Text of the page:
Hope I'm not p!ssing you off, just giving you my $0.02.
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Old 01-15-2012, 01:10 PM
  # 30 (permalink)  
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Listen to gneiss. There are a lot of wise words in her post.

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Old 01-15-2012, 09:19 PM
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Alcohol is strange in that it's the one drug you have to justify not taking.

In society it's considered normal and natural to poison yourself on a regular basis.
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Old 01-15-2012, 11:49 PM
  # 32 (permalink)  
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Or maybe we just think we have to justify not taking it.

I don't. I explain if I feel like it. Otherwise, "No thanks" is more than sufficient. If the person pushes, just say, "Because no thanks," smile, and go about your business.

People for whom alcohol isn't a big deal won't care that you aren't drinking and people for whom it is aren't there to listen to you anyway.

d
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Old 01-16-2012, 12:05 AM
  # 33 (permalink)  
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^Good point

Because alcohol had been such an All Important Big Thing in my life for so many years,I guess I assumed it was the same for everyone else...

when I quit I definitely felt I *owed* people an explanation...I used to think about what I'd say and plan it our in detail...

Of course I eventually realised I was essentially talking to myself...most people's eyes used to glaze over....

What I do or don't so is just not a big deal to a heck of a lot of people.

D
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Old 01-16-2012, 11:30 AM
  # 34 (permalink)  
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Originally Posted by Dee74 View Post
^Good point


Of course I eventually realised I was essentially talking to myself...most people's eyes used to glaze over....

What I do or don't so is just not a big deal to a heck of a lot of people.

D
Yet another "shocking revelation" to me that I find is a shared experience to people here on SR....people don't care about my non-drinking.

Early on I arrived at a holiday party and ordered hot tea. The host (a regular entire bottle drinker) looked appalled and said "TEA??!! WHY?!". I replied "because i want hot tea.". He went back to his wine and gave no further thought to my drink choice.
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Old 01-21-2012, 08:45 AM
  # 35 (permalink)  
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Originally Posted by gneiss View Post
James18:



Hope I'm not p!ssing you off, just giving you my $0.02.
No, you're not pissing me off at all. I know it is ultimately down to me to make the changes I need if I want to improve my life. It just seems like a massive challenge, that the more I look at the more complicated it gets. I'm pretty sure i'm not gonna be able to stop drinking while I'm round them, so it's decision time...
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Old 01-22-2012, 02:25 AM
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Originally Posted by James18 View Post
No, you're not pissing me off at all. I know it is ultimately down to me to make the changes I need if I want to improve my life. It just seems like a massive challenge, that the more I look at the more complicated it gets. I'm pretty sure i'm not gonna be able to stop drinking while I'm round them, so it's decision time...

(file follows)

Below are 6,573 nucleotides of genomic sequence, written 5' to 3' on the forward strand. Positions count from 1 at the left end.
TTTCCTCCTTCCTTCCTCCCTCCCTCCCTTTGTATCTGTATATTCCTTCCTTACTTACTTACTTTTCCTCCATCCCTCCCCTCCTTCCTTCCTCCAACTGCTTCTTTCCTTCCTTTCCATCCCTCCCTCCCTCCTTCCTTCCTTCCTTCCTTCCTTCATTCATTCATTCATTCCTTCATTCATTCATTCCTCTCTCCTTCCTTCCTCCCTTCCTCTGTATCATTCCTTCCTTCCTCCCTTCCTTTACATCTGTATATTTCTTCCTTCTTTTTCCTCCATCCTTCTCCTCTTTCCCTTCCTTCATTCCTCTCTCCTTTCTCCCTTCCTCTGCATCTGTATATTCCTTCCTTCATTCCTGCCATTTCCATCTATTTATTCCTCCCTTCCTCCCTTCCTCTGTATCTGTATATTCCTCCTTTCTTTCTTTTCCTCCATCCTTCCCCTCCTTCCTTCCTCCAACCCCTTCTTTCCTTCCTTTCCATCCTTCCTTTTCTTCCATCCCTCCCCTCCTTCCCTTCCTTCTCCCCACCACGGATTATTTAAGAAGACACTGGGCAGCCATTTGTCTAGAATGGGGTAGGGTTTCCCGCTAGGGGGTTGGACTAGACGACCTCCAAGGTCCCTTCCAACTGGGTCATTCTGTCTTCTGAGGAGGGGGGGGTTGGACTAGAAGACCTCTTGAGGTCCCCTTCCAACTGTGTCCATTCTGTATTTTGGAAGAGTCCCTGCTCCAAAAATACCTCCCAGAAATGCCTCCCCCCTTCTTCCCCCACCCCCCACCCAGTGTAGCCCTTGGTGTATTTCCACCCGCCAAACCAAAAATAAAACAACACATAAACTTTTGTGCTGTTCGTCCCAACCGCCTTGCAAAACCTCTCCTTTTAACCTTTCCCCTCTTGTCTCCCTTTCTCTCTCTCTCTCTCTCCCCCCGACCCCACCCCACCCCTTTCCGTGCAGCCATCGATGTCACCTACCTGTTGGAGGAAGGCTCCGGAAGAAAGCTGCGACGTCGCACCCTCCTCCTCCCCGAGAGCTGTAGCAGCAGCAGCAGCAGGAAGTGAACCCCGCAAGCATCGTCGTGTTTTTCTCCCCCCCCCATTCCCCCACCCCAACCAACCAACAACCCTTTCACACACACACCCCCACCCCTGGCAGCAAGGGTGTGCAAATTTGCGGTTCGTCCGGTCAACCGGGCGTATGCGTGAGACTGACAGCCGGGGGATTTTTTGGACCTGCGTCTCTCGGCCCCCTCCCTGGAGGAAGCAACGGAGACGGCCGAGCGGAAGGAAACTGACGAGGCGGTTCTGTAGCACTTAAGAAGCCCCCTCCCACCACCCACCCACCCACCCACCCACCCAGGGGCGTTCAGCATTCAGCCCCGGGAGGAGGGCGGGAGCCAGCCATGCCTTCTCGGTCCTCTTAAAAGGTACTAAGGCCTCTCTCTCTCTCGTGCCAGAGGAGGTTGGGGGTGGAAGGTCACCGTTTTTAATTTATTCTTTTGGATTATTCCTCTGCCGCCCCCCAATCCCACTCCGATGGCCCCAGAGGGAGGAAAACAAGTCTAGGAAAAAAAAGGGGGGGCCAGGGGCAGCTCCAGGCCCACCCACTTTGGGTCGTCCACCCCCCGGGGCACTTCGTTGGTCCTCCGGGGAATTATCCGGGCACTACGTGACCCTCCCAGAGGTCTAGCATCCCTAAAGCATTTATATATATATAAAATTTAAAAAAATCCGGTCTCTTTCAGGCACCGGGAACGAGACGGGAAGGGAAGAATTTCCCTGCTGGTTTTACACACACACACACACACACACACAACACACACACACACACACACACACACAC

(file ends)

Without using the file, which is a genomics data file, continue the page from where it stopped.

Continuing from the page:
It is a massive challenge, I'm not saying it's easy. It was one of the hardest things I have ever done. Don't let it get complicated though, because the goals and the path to them are clear.

Do you want to continue your life as it is now, or do you want to be sober and healthy? If you choose sober and healthy, it's very clear what you need to do. You're strong enough to do it, no matter how un-fun it is. You can make new friends, and they'll be real friends who value a productive lifestyle.

I kind of saw it as a diet for my mind. There are certain appetites you learn not to indulge, and there's a lot of willpower involved. Sometimes you have to white-knuckle through it, but you can do it. Figure out what you REALLY want, then keep your eye on the prize.

And post here. It helps to talk about it.
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Old 01-22-2012, 05:45 AM
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Well I managed to turn down drinking offer number 1 this afternoon. Although it was more avoidance than a straight "no thanks" - I'll do whatever I can for the moment though. I reckon I need more practice at turning people down
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Old 01-22-2012, 02:07 PM
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When I tell someone I'm not drinking they ask 'oh are you pregnant?' It's amazing how peoples' minds work!!

As many have said I don't think most people give that much thought to other peoples' drinking. Because it is a problem for us and we think about it so much we assume others think like that too. hope your weekend with your folks is going well and hasn't been too difficult.

edit-sorry just realized how old this thread is!
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Old 01-26-2012, 05:31 AM
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This thread never gets old! You're always welcome to post here, justhadenough. Welcome to SR

Good job, James18! For now, "Oh I can't... I'm... ummmm... [mumbled excuse] that evening..." will suffice. Take what you can get, the bottom line is you didn't go. It's a step in the right direction. I quit many, many times. Maybe you'll do better than I did. But don't be ashamed if you break down once in a while. You're human, and you're attempting a daunting- but very attainable- task. Just don't give up. And come back for some cheer leading and/or attitude adjustments.
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Old 01-26-2012, 06:27 PM
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Thanks, folks. Will try the simple response and see what happens. Keeping my truthy fabrication as a backup, of course.